Cash usage has further decreased in Norway since the beginning of the pandemic, but physical currencies have advantages that CBDCs currently lack.
Speaking at an event on Thursday, Ida Wolden Bache, deputy governor of the Norwegian central bank, described a decline in cash payments while discussing CBDCs.
During her speech at the Finance Norway’s Payments conference, Bache said:
„Only 4% of payments are currently made in cash. This percentage is roughly the same as last spring, and significantly lower than before the pandemic. As far as we know, the share of cash payments is lower in Norway than in any other country.“
Norway uses the krona issued by Norges Bank, the country’s central bank. After the COVID-19 pandemic broke out across Europe in March, moments of physical contact became a potential source of contagion, including the exchange of crypto revolt currencies, which are constantly changing hands.
CBDCs were also much debated in 2020. A large number of countries around the world are studying how to issue such a digital asset, and China seems to be ahead of everyone else.
After describing in detail the various aspects of CBDCs worldwide, Bache said that „a specific trend in Norway and some of our neighbouring countries is the low use of cash„.
The central bank manager mentioned the qualities of cash in his speech. The main advantage is that it remains accessible even when, for example, digital payment systems go offline: „Cash is a widely accessible means of payment“.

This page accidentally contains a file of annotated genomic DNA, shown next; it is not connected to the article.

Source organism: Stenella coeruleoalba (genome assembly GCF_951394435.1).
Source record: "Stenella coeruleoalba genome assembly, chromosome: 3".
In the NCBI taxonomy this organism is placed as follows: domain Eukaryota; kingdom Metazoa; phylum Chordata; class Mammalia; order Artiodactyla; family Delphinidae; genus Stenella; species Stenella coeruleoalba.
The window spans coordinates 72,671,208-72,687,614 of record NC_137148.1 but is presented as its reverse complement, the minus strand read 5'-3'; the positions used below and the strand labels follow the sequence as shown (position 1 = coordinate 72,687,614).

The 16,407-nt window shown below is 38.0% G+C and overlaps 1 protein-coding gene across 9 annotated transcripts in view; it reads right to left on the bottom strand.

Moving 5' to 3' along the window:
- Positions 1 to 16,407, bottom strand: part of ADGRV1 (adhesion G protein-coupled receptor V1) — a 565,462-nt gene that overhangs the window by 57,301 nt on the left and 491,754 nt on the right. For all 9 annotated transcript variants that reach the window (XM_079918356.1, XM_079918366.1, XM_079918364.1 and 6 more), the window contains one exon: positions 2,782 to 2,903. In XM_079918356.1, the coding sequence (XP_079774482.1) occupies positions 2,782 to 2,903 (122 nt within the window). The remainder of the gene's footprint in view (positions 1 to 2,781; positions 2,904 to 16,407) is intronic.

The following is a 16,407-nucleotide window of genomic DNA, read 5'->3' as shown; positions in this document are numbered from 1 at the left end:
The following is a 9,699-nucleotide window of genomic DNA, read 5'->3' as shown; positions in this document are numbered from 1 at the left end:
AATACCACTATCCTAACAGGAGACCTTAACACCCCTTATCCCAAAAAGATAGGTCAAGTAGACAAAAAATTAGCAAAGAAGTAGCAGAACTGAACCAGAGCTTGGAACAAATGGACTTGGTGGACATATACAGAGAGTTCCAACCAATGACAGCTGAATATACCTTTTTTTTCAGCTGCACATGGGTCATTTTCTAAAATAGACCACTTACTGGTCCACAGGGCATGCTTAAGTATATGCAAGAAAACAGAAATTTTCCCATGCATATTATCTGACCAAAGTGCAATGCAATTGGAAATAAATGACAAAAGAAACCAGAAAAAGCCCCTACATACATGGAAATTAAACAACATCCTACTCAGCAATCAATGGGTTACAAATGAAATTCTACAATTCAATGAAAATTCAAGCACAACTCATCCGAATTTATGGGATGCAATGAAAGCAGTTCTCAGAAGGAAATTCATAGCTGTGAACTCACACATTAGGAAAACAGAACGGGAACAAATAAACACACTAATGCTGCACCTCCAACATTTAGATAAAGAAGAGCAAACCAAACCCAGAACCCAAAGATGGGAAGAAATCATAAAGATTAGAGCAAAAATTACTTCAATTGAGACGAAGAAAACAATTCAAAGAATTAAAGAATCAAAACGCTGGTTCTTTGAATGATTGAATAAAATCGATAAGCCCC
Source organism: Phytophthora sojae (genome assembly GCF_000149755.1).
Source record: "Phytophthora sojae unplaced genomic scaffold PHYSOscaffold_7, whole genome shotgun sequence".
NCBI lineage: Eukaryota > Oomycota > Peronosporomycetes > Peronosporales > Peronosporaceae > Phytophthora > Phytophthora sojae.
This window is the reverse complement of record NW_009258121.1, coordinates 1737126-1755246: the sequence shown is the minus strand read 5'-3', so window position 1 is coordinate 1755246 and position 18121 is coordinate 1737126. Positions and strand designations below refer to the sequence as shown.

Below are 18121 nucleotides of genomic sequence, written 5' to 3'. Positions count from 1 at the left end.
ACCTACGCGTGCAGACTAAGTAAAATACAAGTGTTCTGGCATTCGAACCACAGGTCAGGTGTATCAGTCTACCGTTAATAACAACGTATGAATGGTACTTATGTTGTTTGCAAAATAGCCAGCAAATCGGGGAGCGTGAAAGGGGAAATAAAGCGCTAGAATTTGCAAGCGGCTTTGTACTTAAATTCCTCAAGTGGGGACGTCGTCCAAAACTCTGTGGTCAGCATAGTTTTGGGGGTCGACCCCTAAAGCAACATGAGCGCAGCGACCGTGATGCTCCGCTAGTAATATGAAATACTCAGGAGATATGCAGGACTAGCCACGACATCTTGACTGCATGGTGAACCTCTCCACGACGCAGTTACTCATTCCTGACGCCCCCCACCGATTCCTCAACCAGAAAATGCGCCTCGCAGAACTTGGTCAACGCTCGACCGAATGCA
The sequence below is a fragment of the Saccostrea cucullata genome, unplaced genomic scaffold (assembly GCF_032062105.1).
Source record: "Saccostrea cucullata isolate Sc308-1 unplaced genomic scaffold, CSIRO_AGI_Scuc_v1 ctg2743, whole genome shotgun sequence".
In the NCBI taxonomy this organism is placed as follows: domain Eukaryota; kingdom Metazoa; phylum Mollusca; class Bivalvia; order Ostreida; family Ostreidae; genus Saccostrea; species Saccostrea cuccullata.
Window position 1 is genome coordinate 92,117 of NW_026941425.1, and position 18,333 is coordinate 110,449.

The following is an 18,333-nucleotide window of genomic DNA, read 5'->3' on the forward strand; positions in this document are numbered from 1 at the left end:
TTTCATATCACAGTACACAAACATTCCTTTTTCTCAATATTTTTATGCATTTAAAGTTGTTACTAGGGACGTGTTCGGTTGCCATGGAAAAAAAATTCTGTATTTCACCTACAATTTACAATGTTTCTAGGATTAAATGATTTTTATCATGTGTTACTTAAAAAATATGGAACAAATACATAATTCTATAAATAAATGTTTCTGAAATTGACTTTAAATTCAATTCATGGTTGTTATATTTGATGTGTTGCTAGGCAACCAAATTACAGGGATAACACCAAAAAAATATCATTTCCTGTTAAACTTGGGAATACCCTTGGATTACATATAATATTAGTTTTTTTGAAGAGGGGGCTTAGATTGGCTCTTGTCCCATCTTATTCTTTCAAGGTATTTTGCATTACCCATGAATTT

Bache then asked himself:
„The question we have to ask ourselves is: would we lose something if cash was no longer used and we did not introduce a CBDC? Is money issued by the central bank crucial to confidence in the monetary system? Could the CBDC provide more utility than cash, from the point of view of a greater range of uses and greater innovation?“
Bache also spoke specifically about CBDCs in Norway, arguing that „the prospect of introducing a CBDC is still a long way off“:
„The lack of necessity reflects our point of view so far: there is no urgency to issue a CBDC. The introduction of a CBDC could have considerable consequences in several areas. Our decision must be well informed“.
Nevertheless, the Norwegian central bank continues to study digital currencies. Furthermore, on 5 November, Brazil’s Minister of Economy confirmed that the country intends to issue a CBDC in the future.
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